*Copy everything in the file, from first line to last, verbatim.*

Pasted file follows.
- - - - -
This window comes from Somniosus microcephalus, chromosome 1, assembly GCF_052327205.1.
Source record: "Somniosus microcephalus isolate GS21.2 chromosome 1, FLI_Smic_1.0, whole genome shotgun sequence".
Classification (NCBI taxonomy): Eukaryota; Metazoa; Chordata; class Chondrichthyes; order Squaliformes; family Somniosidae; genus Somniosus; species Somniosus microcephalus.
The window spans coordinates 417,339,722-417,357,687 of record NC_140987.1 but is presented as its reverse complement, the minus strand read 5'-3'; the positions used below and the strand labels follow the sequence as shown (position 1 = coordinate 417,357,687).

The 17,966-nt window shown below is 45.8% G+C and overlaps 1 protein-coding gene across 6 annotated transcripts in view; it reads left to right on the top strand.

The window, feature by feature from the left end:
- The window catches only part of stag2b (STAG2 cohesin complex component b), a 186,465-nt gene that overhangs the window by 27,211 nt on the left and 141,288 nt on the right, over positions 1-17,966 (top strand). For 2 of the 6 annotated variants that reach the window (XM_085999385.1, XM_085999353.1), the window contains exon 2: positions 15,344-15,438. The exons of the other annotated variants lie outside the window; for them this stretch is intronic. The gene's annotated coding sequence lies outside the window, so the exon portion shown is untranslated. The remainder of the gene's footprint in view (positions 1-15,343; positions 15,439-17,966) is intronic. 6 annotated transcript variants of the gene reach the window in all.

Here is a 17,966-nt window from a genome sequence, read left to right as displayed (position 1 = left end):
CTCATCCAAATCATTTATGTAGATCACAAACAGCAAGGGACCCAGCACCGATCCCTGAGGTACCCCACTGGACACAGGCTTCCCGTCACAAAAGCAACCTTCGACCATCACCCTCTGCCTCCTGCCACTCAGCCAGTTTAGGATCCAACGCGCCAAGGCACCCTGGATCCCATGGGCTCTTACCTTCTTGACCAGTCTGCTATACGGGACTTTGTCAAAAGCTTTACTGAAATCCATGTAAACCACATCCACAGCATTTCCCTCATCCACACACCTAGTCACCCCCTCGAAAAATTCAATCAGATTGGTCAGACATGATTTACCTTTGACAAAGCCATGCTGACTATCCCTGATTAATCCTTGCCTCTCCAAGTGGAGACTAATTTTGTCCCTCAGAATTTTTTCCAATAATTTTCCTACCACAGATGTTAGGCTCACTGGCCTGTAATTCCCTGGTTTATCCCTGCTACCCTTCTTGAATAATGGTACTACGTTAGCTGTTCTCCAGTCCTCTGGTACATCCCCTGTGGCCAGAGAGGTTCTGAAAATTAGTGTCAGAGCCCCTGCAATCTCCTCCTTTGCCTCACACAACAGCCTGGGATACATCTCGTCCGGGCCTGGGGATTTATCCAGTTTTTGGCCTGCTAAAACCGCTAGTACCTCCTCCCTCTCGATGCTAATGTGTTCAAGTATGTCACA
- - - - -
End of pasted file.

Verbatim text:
This window comes from Somniosus microcephalus, chromosome 1, assembly GCF_052327205.1.
Source record: "Somniosus microcephalus isolate GS21.2 chromosome 1, FLI_Smic_1.0, whole genome shotgun sequence".
Classification (NCBI taxonomy): Eukaryota; Metazoa; Chordata; class Chondrichthyes; order Squaliformes; family Somniosidae; genus Somniosus; species Somniosus microcephalus.
The window spans coordinates 417,339,722-417,357,687 of record NC_140987.1 but is presented as its reverse complement, the minus strand read 5'-3'; the positions used below and the strand labels follow the sequence as shown (position 1 = coordinate 417,357,687).

The 17,966-nt window shown below is 45.8% G+C and overlaps 1 protein-coding gene across 6 annotated transcripts in view; it reads left to right on the top strand.

The window, feature by feature from the left end:
- The window catches only part of stag2b (STAG2 cohesin complex component b), a 186,465-nt gene that overhangs the window by 27,211 nt on the left and 141,288 nt on the right, over positions 1-17,966 (top strand). For 2 of the 6 annotated variants that reach the window (XM_085999385.1, XM_085999353.1), the window contains exon 2: positions 15,344-15,438. The exons of the other annotated variants lie outside the window; for them this stretch is intronic. The gene's annotated coding sequence lies outside the window, so the exon portion shown is untranslated. The remainder of the gene's footprint in view (positions 1-15,343; positions 15,439-17,966) is intronic. 6 annotated transcript variants of the gene reach the window in all.

Here is a 17,966-nt window from a genome sequence, read left to right as displayed (position 1 = left end):
CTCATCCAAATCATTTATGTAGATCACAAACAGCAAGGGACCCAGCACCGATCCCTGAGGTACCCCACTGGACACAGGCTTCCCGTCACAAAAGCAACCTTCGACCATCACCCTCTGCCTCCTGCCACTCAGCCAGTTTAGGATCCAACGCGCCAAGGCACCCTGGATCCCATGGGCTCTTACCTTCTTGACCAGTCTGCTATACGGGACTTTGTCAAAAGCTTTACTGAAATCCATGTAAACCACATCCACAGCATTTCCCTCATCCACACACCTAGTCACCCCCTCGAAAAATTCAATCAGATTGGTCAGACATGATTTACCTTTGACAAAGCCATGCTGACTATCCCTGATTAATCCTTGCCTCTCCAAGTGGAGACTAATTTTGTCCCTCAGAATTTTTTCCAATAATTTTCCTACCACAGATGTTAGGCTCACTGGCCTGTAATTCCCTGGTTTATCCCTGCTACCCTTCTTGAATAATGGTACTACGTTAGCTGTTCTCCAGTCCTCTGGTACATCCCCTGTGGCCAGAGAGGTTCTGAAAATTAGTGTCAGAGCCCCTGCAATCTCCTCCTTTGCCTCACACAACAGCCTGGGATACATCTCGTCCGGGCCTGGGGATTTATCCAGTTTTTGGCCTGCTAAAACCGCTAGTACCTCCTCCCTCTCGATGCTAATGTGTTCAAGTATGTCACA